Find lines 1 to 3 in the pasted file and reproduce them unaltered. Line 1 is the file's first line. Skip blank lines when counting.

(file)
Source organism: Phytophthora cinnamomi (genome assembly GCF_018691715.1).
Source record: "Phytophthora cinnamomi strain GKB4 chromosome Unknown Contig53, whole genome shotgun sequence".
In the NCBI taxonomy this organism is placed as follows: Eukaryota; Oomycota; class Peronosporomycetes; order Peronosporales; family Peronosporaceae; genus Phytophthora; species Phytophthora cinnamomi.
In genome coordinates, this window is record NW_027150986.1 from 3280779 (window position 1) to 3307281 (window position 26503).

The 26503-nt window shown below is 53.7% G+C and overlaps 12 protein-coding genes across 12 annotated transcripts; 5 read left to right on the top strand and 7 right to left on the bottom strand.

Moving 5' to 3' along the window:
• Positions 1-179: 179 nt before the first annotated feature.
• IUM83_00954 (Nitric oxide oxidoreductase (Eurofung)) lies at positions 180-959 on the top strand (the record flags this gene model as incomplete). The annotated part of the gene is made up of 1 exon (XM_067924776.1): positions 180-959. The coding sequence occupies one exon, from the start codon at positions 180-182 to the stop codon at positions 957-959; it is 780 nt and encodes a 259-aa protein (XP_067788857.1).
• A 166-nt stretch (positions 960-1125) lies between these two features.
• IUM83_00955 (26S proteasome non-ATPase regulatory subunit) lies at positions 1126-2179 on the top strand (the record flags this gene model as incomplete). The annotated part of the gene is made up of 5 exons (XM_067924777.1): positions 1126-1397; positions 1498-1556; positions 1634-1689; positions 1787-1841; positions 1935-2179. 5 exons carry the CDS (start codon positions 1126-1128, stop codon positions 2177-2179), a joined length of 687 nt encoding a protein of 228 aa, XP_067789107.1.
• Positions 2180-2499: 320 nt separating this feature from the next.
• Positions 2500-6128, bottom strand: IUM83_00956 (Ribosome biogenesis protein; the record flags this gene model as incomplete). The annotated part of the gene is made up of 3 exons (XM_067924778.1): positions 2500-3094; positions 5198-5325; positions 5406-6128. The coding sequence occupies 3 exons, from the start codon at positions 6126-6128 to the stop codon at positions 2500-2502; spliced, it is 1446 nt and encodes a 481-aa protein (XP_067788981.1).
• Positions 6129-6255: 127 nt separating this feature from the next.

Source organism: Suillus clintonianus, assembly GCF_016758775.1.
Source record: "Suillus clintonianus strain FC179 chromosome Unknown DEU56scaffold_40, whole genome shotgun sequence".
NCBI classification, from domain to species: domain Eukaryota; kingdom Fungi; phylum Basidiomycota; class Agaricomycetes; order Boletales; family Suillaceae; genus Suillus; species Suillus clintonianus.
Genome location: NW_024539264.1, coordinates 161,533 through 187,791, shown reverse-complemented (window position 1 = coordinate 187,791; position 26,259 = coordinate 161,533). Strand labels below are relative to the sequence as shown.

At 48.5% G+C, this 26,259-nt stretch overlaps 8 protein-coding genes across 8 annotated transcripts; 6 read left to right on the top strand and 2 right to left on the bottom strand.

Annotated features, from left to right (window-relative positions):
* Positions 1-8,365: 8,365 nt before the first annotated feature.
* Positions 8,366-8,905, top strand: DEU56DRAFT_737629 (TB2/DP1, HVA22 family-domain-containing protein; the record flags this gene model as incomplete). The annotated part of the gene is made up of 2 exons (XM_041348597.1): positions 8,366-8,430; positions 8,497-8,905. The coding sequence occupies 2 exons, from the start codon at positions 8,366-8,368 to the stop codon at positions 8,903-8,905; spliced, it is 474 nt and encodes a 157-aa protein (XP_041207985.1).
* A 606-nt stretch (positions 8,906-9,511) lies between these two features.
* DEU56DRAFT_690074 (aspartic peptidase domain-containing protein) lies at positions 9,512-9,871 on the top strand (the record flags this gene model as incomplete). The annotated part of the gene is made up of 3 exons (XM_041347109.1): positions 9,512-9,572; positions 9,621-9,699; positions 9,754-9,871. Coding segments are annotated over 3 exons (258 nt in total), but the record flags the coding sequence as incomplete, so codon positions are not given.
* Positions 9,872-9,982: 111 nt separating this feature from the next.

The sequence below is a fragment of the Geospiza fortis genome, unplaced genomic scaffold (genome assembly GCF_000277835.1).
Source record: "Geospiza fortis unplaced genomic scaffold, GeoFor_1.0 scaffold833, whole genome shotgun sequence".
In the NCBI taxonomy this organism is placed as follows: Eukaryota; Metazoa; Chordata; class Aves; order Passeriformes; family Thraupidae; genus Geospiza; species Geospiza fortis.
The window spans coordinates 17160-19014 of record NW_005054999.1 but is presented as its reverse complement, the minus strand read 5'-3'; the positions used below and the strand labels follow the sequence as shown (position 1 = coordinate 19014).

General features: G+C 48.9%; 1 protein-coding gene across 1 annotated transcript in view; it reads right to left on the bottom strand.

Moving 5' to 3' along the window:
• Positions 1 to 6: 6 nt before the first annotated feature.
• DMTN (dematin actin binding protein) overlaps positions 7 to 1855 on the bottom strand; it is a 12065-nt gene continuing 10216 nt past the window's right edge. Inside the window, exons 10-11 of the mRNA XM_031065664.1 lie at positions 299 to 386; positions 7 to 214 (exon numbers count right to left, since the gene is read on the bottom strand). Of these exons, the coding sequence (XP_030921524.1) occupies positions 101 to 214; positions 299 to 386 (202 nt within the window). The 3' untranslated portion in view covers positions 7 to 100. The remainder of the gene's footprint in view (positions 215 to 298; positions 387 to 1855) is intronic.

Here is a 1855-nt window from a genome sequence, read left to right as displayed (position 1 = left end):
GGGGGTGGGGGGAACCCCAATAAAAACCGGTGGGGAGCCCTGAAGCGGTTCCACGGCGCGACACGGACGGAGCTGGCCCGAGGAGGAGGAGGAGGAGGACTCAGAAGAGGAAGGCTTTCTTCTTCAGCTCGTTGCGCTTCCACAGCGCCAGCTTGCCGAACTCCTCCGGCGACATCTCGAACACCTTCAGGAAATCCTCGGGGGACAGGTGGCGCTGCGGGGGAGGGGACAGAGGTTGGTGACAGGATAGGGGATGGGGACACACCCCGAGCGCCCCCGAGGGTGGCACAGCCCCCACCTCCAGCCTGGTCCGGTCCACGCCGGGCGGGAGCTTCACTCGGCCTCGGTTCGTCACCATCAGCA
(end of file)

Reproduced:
Source organism: Phytophthora cinnamomi (genome assembly GCF_018691715.1).
Source record: "Phytophthora cinnamomi strain GKB4 chromosome Unknown Contig53, whole genome shotgun sequence".
In the NCBI taxonomy this organism is placed as follows: Eukaryota; Oomycota; class Peronosporomycetes; order Peronosporales; family Peronosporaceae; genus Phytophthora; species Phytophthora cinnamomi.